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 Post subject: Arc Flash Analysis for Existing System
PostPosted: Mon May 31, 2010 6:50 am 

Joined: Mon Feb 15, 2010 8:50 pm
Posts: 4
Hello there,

I am sure this issue has been addressed by this forum in some form or another.

Recently we are seeing an increase in jobs requiring us to perform Arc Flash Analysis even after a small modification to an existing system. The problem is the contractors / suppliers are asking us to do the analysis for just the new addition they are responsible for. My question is - is it appropriate (even correct) to do Arc Flash Analysis for just one (couple of) feeder?

Thanks for the help.


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PostPosted: Mon May 31, 2010 9:31 am 
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aregular wrote:
Hello there,
Recently we are seeing an increase in jobs requiring us to perform Arc Flash Analysis even after a small modification to an existing system. The problem is the contractors / suppliers are asking us to do the analysis for just the new addition they are responsible for. My question is - is it appropriate (even correct) to do Arc Flash Analysis for just one (couple of) feeder?


Good Question!

NFPA 70E 2009 Edition States:

130.3 Arc Flash Hazard Analysis ... The arc flash hazard analysis shall be updated when a major modification or renovation takes place. It shall be reviewed periodically, not to exceed five years, to account for changes in the electrical distribution system that could affect the results of the arc flash hazard analysis.

The intent is to catch any changes that could impact the results of the study. If there are system additions, they should be included in the study. Does this mean that you have to update the entire study? Probably not but it depends on when the original study was last performed and what types of additions are being made.

For example, if the change is only the addition of a panel or something similar and the original study is up to date (i.e. no other major system / utility changes) then I would just add the new data to the existing study.

However, if the new change includes significant motor load that could impact motor contribution, you will want to be sure that new motor loads do not affect the existing study. Also, changes that might require an increase in the size of upstream protective device settings would also be a good example where further review is necessary.

Hope this helps. Check back if you have any other questions.

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PostPosted: Mon May 31, 2010 12:00 pm 

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Thanks for the quick reply, brainfiller.

The scenarios that have been troubling us are when there is no study for the existing system to begin with and in cases where they can't provide us with the existing study?

The problem is some of the contractors / suppliers get into these contracts with the owners / consultants without clear understanding of the amount of time and effort required to perform some of the studies that are called for in the specifications.

Now in cases where there are no existing Arc Flash Studies, when we tell them that we need to go down to the site collect data of the existing system, model the system as accurately as possible,...they would say, but we are only putting in one (couple of) VFD(s), panel(s).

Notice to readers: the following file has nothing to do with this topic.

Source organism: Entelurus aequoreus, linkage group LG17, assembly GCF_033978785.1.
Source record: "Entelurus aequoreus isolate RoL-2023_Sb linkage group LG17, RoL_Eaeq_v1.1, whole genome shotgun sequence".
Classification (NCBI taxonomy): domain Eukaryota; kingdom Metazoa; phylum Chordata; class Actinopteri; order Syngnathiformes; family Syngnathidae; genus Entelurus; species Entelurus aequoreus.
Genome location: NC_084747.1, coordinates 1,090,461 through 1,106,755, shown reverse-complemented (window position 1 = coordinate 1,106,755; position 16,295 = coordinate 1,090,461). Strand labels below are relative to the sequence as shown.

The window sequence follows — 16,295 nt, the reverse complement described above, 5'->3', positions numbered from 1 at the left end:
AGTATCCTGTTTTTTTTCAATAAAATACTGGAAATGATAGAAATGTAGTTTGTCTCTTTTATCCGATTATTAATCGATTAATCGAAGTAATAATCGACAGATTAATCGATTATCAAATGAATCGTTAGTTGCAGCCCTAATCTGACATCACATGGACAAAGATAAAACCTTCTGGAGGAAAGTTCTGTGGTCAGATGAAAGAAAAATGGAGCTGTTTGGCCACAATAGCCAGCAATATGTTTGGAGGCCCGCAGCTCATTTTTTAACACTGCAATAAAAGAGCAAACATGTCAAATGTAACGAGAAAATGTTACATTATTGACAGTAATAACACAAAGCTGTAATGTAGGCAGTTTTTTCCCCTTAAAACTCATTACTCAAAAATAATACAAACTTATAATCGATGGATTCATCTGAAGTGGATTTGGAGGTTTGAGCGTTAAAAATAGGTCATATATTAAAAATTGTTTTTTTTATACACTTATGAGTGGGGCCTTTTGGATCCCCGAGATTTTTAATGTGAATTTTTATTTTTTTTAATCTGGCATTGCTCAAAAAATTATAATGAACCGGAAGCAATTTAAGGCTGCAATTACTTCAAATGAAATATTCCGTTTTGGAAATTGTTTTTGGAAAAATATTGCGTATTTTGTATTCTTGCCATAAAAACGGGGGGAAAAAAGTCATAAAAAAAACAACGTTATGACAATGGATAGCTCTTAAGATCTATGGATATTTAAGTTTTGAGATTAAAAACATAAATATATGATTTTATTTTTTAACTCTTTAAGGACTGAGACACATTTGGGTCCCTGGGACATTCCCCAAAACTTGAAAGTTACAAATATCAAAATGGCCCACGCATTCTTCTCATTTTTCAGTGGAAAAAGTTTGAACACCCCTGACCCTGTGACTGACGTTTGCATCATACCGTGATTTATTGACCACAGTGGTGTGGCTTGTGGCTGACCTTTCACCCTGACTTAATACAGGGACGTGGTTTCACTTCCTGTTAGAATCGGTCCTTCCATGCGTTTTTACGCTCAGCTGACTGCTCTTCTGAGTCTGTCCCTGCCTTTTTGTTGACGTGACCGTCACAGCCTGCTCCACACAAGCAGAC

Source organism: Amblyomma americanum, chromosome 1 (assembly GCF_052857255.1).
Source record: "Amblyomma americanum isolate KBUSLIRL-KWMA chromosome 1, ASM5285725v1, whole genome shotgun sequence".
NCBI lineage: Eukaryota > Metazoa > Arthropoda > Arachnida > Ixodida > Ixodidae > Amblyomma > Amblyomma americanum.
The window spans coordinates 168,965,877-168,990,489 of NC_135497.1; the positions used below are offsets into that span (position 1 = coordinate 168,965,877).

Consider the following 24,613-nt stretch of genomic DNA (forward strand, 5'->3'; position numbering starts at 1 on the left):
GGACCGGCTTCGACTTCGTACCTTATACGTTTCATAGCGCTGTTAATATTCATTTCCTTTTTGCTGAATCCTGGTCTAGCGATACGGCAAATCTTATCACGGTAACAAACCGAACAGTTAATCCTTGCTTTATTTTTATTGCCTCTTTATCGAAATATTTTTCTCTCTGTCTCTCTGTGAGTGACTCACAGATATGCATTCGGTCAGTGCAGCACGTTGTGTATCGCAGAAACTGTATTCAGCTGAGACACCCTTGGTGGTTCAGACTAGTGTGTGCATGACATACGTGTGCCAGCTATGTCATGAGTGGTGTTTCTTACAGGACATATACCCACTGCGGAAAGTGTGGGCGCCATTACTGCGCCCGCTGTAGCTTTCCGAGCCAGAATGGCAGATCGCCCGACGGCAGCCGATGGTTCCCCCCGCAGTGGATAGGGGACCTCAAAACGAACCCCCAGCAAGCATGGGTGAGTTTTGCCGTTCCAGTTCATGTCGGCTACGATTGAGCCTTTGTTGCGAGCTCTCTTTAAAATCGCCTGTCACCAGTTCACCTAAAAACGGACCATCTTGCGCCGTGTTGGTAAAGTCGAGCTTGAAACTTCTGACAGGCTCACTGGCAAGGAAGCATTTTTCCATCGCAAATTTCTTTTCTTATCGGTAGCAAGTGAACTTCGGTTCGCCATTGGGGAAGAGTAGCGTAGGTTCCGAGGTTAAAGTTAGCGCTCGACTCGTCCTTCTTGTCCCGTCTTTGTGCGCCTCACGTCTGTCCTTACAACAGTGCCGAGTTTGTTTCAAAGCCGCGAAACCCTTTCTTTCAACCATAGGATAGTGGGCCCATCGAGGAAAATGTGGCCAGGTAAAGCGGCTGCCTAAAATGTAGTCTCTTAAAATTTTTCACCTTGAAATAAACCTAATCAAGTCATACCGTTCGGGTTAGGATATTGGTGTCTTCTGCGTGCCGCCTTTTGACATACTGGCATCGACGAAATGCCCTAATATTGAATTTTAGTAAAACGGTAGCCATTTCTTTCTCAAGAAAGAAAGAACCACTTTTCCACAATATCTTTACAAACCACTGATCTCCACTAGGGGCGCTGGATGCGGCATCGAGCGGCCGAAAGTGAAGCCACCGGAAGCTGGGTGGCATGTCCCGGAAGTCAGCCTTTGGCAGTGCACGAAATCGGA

Thanks again for the help.


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PostPosted: Mon May 31, 2010 1:44 pm 
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I see that time and time again. Unless someone has actually performed the arc flash calculation study, they have no idea how labor intensive it is. I hear it all the time in my arc flash studies class.

About your only remaining option would be to use the NFPA 70E tables which are permitted to be used in lieu of calculations.

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PostPosted: Mon May 31, 2010 4:07 pm 
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aregular wrote:
Thanks for the quick reply, brainfiller.

The scenarios that have been troubling us are when there is no study for the existing system to begin with and in cases where they can't provide us with the existing study?
...
Now in cases where there are no existing Arc Flash Studies, when we tell them that we need to go down to the site collect data of the existing system, model the system as accurately as possible,...they would say, but we are only putting in one (couple of) VFD(s), panel(s).


If they provide all the fault currents necessary to do calculate IE, then use these in the analysis of the the addition. Qualify your report to the effect that it is based on client furnished fault data and does not address the rest of the system. If the client cannot furnish the fault currents, then you have no choice except to gather the data to do a fault current study. If you do the fault current study and only calculate IE only for the additions, you still have to qualify your report that it does not address the existing system.

We have done studies where the client supplies fault current and interrupting times at specific locations. We merely calculate the IE and boundary at each point.


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PostPosted: Tue Jun 01, 2010 9:20 am 

Joined: Mon Feb 15, 2010 8:50 pm
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Thanks, jghrist

That is basically what we have been trying to do. I just wanted to know how others in the industry deal with this issue and also learn from their experiences.

Thanks again everybody for the help. It is a great resource you have here